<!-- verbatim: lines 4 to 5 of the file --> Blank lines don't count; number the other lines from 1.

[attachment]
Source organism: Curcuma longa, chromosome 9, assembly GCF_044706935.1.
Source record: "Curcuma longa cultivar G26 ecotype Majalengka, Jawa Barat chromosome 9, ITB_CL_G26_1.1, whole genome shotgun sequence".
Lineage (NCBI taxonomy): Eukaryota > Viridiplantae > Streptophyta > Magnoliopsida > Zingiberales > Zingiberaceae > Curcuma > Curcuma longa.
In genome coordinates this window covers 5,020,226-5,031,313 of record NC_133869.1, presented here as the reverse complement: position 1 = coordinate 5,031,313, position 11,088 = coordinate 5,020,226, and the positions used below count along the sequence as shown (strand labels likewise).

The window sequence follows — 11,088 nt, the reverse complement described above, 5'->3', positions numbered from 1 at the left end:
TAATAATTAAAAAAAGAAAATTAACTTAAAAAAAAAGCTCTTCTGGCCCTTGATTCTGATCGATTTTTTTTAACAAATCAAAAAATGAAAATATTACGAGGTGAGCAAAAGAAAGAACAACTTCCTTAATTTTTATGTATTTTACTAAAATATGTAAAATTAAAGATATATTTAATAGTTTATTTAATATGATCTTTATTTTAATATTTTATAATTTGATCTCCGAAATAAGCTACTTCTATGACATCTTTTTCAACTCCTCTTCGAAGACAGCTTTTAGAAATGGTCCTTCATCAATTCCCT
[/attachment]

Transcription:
In genome coordinates this window covers 5,020,226-5,031,313 of record NC_133869.1, presented here as the reverse complement: position 1 = coordinate 5,031,313, position 11,088 = coordinate 5,020,226, and the positions used below count along the sequence as shown (strand labels likewise).

The window sequence follows — 11,088 nt, the reverse complement described above, 5'->3', positions numbered from 1 at the left end: